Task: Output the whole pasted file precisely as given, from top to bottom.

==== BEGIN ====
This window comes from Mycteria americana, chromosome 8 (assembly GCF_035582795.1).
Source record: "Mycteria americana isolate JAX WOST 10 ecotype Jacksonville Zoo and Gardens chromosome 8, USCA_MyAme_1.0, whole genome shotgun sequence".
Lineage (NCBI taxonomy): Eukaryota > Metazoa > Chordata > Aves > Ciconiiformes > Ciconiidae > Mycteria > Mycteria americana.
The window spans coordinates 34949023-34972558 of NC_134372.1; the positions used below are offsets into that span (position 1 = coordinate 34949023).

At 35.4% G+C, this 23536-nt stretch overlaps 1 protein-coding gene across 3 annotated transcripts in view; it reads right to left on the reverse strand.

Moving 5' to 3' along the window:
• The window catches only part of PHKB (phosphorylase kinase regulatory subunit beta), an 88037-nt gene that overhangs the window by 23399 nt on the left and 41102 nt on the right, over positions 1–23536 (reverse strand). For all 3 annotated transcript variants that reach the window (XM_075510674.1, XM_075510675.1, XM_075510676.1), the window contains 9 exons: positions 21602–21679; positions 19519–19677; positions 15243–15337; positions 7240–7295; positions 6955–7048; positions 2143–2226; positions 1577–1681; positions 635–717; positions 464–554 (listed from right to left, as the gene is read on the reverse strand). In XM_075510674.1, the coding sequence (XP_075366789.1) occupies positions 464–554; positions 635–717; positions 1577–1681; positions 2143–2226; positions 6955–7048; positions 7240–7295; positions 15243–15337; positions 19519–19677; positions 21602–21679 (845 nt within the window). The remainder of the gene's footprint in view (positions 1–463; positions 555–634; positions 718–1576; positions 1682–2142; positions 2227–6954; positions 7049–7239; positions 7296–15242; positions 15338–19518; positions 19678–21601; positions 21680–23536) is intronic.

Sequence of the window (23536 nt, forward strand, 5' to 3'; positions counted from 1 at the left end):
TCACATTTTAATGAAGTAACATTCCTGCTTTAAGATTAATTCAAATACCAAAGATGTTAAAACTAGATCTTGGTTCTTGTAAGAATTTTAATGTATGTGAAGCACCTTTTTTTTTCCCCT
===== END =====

This window comes from Mycteria americana, chromosome 8 (assembly GCF_035582795.1).
Source record: "Mycteria americana isolate JAX WOST 10 ecotype Jacksonville Zoo and Gardens chromosome 8, USCA_MyAme_1.0, whole genome shotgun sequence".
Lineage (NCBI taxonomy): Eukaryota > Metazoa > Chordata > Aves > Ciconiiformes > Ciconiidae > Mycteria > Mycteria americana.
The window spans coordinates 34949023-34972558 of NC_134372.1; the positions used below are offsets into that span (position 1 = coordinate 34949023).

At 35.4% G+C, this 23536-nt stretch overlaps 1 protein-coding gene across 3 annotated transcripts in view; it reads right to left on the reverse strand.

Moving 5' to 3' along the window:
• The window catches only part of PHKB (phosphorylase kinase regulatory subunit beta), an 88037-nt gene that overhangs the window by 23399 nt on the left and 41102 nt on the right, over positions 1–23536 (reverse strand). For all 3 annotated transcript variants that reach the window (XM_075510674.1, XM_075510675.1, XM_075510676.1), the window contains 9 exons: positions 21602–21679; positions 19519–19677; positions 15243–15337; positions 7240–7295; positions 6955–7048; positions 2143–2226; positions 1577–1681; positions 635–717; positions 464–554 (listed from right to left, as the gene is read on the reverse strand). In XM_075510674.1, the coding sequence (XP_075366789.1) occupies positions 464–554; positions 635–717; positions 1577–1681; positions 2143–2226; positions 6955–7048; positions 7240–7295; positions 15243–15337; positions 19519–19677; positions 21602–21679 (845 nt within the window). The remainder of the gene's footprint in view (positions 1–463; positions 555–634; positions 718–1576; positions 1682–2142; positions 2227–6954; positions 7049–7239; positions 7296–15242; positions 15338–19518; positions 19678–21601; positions 21680–23536) is intronic.

Sequence of the window (23536 nt, forward strand, 5' to 3'; positions counted from 1 at the left end):
TCACATTTTAATGAAGTAACATTCCTGCTTTAAGATTAATTCAAATACCAAAGATGTTAAAACTAGATCTTGGTTCTTGTAAGAATTTTAATGTATGTGAAGCACCTTTTTTTTTCCCCT